Question on Delays & Interrupts

Go To Last Post
6 posts / 0 new
Author
Message
#1
  • 1
  • 2
  • 3
  • 4
  • 5
Total votes: 0

Hi.

I am using Codevision to write code for an ATMEGA8. I have a timer interrupt that occurs every 800uSec. This is working great and I have it to check the status of an input pin every interrupt. Easy enough...

I also have a function with a hard coded delay using Codevision's "delay_ms" function. I use delay_ms(128) for a 128 millisecond delay.

So for my question: During the delay function, when an interrupt occurs, will the delay break, process the interrupt, then continue with the delay? Or will the interrupt not happen during a delay_ms function?

I am seeing what looks like the pin not being check as often as I was hoping for and I thought the delay function built into codevision may be the cause.

Any help would be appreciated. Thanks!

  • 1
  • 2
  • 3
  • 4
  • 5
Total votes: 0

If you don't disable the timer interrupt (globally or individually), it will temporarily break out of the delay function.

Actually I'm speaking generically here. Codevision's delay function could certainly disable interrupts, but that would be a very strange thing to do, IMHO.

Chuck Baird

"I wish I were dumber so I could be more certain about my opinions. It looks fun." -- Scott Adams

http://www.cbaird.org

  • 1
  • 2
  • 3
  • 4
  • 5
Total votes: 0

Thanks Zbaird. I didn't think the delay function would disable interrupts either.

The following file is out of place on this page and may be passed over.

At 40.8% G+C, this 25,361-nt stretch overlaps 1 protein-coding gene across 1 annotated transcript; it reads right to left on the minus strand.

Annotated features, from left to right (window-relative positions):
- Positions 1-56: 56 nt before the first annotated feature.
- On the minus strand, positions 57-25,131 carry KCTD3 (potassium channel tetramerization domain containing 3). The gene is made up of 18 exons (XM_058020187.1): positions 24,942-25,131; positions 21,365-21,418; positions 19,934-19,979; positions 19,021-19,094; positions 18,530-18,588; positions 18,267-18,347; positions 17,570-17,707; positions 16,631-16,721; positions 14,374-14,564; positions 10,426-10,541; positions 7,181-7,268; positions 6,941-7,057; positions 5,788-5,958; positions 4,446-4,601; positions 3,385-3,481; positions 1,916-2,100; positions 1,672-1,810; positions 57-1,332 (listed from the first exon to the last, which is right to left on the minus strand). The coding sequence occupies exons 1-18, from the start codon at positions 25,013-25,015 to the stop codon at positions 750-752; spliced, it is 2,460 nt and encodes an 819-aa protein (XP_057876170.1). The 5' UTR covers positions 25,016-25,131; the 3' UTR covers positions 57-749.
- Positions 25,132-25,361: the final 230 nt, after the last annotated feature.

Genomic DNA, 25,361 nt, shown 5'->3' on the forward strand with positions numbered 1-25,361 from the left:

By the way since I am on the topic...what happens if the processing in the Interrupt Service Routine takes more time than the actual interrupt timer? Meaning, an interrupt happens while you are in the ISR. Is it "good practice" to disable that interrupt while you are in the ISR?

  • 1
  • 2
  • 3
  • 4
  • 5
Total votes: 0

Interrupts are automatically disabled when you service an interrupt, and enabled at the completion of the ISR. You are free to enable them within an ISR, but this is generally not recommended.

If an interrupt occurs while an ISR is being executed, the second interrupt will be serviced after the first ISR terminates. If two of the same type of interrupts occur, only one will be remembered, so you have a lost interrupt.

When you exit the ISR, if there are several pending interrupts to be serviced, they are done in their priority order (the order of the interrupt vectors).

The bottom line is, ISRs should be very short. Get in, do the work, and get out.

Chuck Baird

"I wish I were dumber so I could be more certain about my opinions. It looks fun." -- Scott Adams

http://www.cbaird.org

Last Edited: Fri. Sep 12, 2008 - 02:49 AM
  • 1
  • 2
  • 3
  • 4
  • 5
Total votes: 0

Quote:
By the way since I am on the topic...what happens if the processing in the Interrupt Service Routine takes more time than the actual interrupt timer? Meaning, an interrupt happens while you are in the ISR. Is it "good practice" to disable that interrupt while you are in the ISR?
Interrupts are automatically disabled whenever an ISR executes and re-enabled at the end. If the timer interrupt fires again while still in the ISR, the ISR will not be interrupted. Instead, as soon as the ISR finishes, it will be triggered again.

  • 1
  • 2
  • 3
  • 4
  • 5
Total votes: 0

Silly idea but did you realise that 160 lots of 800us is 128ms ?

In other words, don't do a delay_ms() (it won't be accurate if it keeps getting interrupted anyway!) but in the 800us interrupt just increment a 'counter' variable then where you want the 128ms delay just do:

counter = 0;
while (counter<160);

and it will exit the while after 128ms.

For more efficient code (possibly) have the interrupt decrement rather than increment the counter variable and in the main line code:

counter = 160;
while (counter);

as it's "easier" to test for 0 than 160.

Cliff